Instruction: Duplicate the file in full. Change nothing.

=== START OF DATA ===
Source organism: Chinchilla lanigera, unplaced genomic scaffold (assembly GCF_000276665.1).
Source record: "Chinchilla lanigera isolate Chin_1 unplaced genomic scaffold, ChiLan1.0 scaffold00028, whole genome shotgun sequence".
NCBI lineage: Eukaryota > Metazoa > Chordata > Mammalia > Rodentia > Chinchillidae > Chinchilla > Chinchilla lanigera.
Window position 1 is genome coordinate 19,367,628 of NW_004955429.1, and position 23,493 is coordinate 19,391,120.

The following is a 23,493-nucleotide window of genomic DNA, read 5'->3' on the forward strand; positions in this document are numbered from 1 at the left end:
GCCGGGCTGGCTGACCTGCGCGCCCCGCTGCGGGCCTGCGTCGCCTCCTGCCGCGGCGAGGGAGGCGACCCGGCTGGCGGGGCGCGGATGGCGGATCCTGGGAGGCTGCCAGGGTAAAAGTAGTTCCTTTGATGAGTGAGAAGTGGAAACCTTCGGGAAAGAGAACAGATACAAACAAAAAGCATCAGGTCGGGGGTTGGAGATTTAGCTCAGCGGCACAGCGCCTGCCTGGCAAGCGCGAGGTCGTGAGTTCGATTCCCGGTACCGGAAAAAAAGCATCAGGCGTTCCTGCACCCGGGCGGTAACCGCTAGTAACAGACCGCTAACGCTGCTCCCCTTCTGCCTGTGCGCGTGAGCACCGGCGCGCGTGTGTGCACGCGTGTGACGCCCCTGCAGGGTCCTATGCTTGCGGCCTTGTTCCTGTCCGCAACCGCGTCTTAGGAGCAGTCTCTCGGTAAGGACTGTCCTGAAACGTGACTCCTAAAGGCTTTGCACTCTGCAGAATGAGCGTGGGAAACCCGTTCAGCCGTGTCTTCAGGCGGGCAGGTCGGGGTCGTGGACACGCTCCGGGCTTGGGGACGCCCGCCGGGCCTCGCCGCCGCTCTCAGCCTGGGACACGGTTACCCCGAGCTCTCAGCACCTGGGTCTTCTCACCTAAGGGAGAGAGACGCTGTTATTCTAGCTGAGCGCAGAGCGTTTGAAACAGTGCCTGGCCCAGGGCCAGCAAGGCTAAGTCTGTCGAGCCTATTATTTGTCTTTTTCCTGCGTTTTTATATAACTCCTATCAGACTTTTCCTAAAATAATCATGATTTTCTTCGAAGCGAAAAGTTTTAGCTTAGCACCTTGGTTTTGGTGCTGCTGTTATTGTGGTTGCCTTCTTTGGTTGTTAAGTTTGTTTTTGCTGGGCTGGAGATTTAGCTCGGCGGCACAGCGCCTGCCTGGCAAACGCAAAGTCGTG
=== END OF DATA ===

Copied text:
Source organism: Chinchilla lanigera, unplaced genomic scaffold (assembly GCF_000276665.1).
Source record: "Chinchilla lanigera isolate Chin_1 unplaced genomic scaffold, ChiLan1.0 scaffold00028, whole genome shotgun sequence".
NCBI lineage: Eukaryota > Metazoa > Chordata > Mammalia > Rodentia > Chinchillidae > Chinchilla > Chinchilla lanigera.
Window position 1 is genome coordinate 19,367,628 of NW_004955429.1, and position 23,493 is coordinate 19,391,120.

The following is a 23,493-nucleotide window of genomic DNA, read 5'->3' on the forward strand; positions in this document are numbered from 1 at the left end:
GCCGGGCTGGCTGACCTGCGCGCCCCGCTGCGGGCCTGCGTCGCCTCCTGCCGCGGCGAGGGAGGCGACCCGGCTGGCGGGGCGCGGATGGCGGATCCTGGGAGGCTGCCAGGGTAAAAGTAGTTCCTTTGATGAGTGAGAAGTGGAAACCTTCGGGAAAGAGAACAGATACAAACAAAAAGCATCAGGTCGGGGGTTGGAGATTTAGCTCAGCGGCACAGCGCCTGCCTGGCAAGCGCGAGGTCGTGAGTTCGATTCCCGGTACCGGAAAAAAAGCATCAGGCGTTCCTGCACCCGGGCGGTAACCGCTAGTAACAGACCGCTAACGCTGCTCCCCTTCTGCCTGTGCGCGTGAGCACCGGCGCGCGTGTGTGCACGCGTGTGACGCCCCTGCAGGGTCCTATGCTTGCGGCCTTGTTCCTGTCCGCAACCGCGTCTTAGGAGCAGTCTCTCGGTAAGGACTGTCCTGAAACGTGACTCCTAAAGGCTTTGCACTCTGCAGAATGAGCGTGGGAAACCCGTTCAGCCGTGTCTTCAGGCGGGCAGGTCGGGGTCGTGGACACGCTCCGGGCTTGGGGACGCCCGCCGGGCCTCGCCGCCGCTCTCAGCCTGGGACACGGTTACCCCGAGCTCTCAGCACCTGGGTCTTCTCACCTAAGGGAGAGAGACGCTGTTATTCTAGCTGAGCGCAGAGCGTTTGAAACAGTGCCTGGCCCAGGGCCAGCAAGGCTAAGTCTGTCGAGCCTATTATTTGTCTTTTTCCTGCGTTTTTATATAACTCCTATCAGACTTTTCCTAAAATAATCATGATTTTCTTCGAAGCGAAAAGTTTTAGCTTAGCACCTTGGTTTTGGTGCTGCTGTTATTGTGGTTGCCTTCTTTGGTTGTTAAGTTTGTTTTTGCTGGGCTGGAGATTTAGCTCGGCGGCACAGCGCCTGCCTGGCAAACGCAAAGTCGTG